How to overcome financial abuse, what to look for, where to get help
Jessica Brown has heard too many “horrible” stories to count.
The CEO and founder of Australia’s new charity, The Warrior Woman Foundation, has seen first-hand the types of financial abuse women face.
“One of the most horrible things that makes my blood boil is that (partners) keep them from being independent, from getting a job,” she said.
“A woman had an important meeting at work the next day, so she was kept awake all night and he injured her to prevent her from going to the meeting.
“We had a young girl who was prevented from studying.”
Ms Brown was reading the stories in apps for her charity Young Warrior Program.
Former Woman of the Year in New South Wales created the Warrior Woman Foundation to help young and vulnerable women in care out of the home as adults.
RELATED: Sydney’s mother’s torment of coercive control
She helps women from disadvantaged socio-economic backgrounds and foster families who have struggled with mental illness, drug addiction, relationship violence, family issues and insufficient education.
“These are horrible, really, really horrible stories,” she said.
“Sometimes with coercive behavior it’s so gradual, they don’t see the difference right away. It is a slow combustion.
“Many of them are empty shells of themselves. They just yearn for the absolute soul of them, they are so exhausted, they have so many doubts about their own abilities.
“The sad thing is a lot of people say, ‘It’s my fault I’m bad with money,’ and they don’t seek legal help.”
The foundation connects women to financial abuse legal centers and has mentors to help them through the process of consolidating any debt.
While Ms Brown started the charity last year, she has a long history of working with vulnerable women and saw a greater need to help them.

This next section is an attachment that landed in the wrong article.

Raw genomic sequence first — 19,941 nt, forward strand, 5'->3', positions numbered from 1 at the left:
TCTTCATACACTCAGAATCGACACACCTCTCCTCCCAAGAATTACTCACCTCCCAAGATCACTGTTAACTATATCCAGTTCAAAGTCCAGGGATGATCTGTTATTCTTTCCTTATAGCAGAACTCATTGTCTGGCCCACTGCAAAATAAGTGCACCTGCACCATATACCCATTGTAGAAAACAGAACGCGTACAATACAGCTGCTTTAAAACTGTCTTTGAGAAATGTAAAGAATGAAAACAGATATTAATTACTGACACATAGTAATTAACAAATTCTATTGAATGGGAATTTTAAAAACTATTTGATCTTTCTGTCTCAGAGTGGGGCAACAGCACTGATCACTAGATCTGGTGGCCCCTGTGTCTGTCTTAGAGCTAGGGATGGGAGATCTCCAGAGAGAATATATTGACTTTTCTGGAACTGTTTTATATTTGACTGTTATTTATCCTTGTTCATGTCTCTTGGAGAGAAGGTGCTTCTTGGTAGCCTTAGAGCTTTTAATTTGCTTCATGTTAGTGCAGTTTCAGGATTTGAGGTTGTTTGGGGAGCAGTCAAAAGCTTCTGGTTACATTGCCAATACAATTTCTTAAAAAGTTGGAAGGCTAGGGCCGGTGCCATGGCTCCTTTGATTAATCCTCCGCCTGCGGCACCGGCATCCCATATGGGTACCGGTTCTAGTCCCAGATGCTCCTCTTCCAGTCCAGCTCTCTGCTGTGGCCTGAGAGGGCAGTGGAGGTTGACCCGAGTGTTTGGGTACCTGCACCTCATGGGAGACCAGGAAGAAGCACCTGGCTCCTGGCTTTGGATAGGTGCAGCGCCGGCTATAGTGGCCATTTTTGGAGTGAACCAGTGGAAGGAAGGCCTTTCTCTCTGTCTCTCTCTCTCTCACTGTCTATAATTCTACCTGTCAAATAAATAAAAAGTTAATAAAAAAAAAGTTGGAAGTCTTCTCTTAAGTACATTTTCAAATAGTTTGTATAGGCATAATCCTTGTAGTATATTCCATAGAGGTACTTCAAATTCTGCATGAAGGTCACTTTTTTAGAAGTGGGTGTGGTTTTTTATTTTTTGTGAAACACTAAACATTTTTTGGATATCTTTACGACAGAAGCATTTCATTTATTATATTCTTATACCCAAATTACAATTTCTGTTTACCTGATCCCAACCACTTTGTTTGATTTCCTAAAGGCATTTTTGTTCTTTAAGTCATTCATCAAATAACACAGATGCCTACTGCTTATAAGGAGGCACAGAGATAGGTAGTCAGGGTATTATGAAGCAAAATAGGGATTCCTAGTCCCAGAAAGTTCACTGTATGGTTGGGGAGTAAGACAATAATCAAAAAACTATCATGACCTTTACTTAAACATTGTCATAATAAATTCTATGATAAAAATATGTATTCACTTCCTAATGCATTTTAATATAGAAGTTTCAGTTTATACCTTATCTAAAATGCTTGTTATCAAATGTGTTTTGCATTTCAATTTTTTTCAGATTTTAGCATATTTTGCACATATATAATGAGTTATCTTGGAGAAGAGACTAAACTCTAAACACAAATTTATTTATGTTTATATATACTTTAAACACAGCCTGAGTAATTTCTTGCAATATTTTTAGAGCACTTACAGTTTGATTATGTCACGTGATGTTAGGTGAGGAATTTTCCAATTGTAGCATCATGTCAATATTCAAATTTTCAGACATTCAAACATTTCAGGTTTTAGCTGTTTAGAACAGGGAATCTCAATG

The foundation’s goal is to teach younger generations about financial literacy, the signs of financial abuse, how to prevent it, and how to fend for themselves.
“We have a bit of a mantra that financial literacy is the difference between being able to make your own decisions or having them made for you,” she said.
“Women earn 14% less in Australia, so it’s a question of tackling this inequality. Women, when they turn 55, actually have some money. Women get $ 250,000 less than their male counterparts when they retire, which is horrible. “
RELATED: A Simple Request That Triggered Years of Financial Abuse
Ms Brown said some of the signs that women are experiencing financial abuse include their partner controlling how all household income is spent, forcing them to claim social security benefits like Centrelink, forcing them to vouch for it. a loan in their name, forcing their partner to subscribe. get a second credit card in their name and accumulate debts and forge signatures.
Other red flags may be denial of financial support or gambling.
Ms Brown said it was important for women to stay in touch with people they trusted, were unafraid to talk about their situation, and learned to recognize and avoid financial scams.
This may include regularly checking the financial statements for transactions and not giving any control over the accounts.
“It’s really simple things like opening your own mail and storing documents and account credentials in a safe and secure place,” she said.
“If they lend money, have it in writing and don’t sign any documents you don’t understand.”
Ms Brown said financial abuse can happen to anyone, not just vulnerable women.
“Just because you don’t have bruises, the scars of financial abuse are still visible,” she said.
the Young Woman Warrior Program is taking applications now.
The foundation also runs a financial training program for vulnerable women called Penny Wise Warriors, which teaches young women the financial skills and education necessary to escape adverse socio-economic conditions and abuse.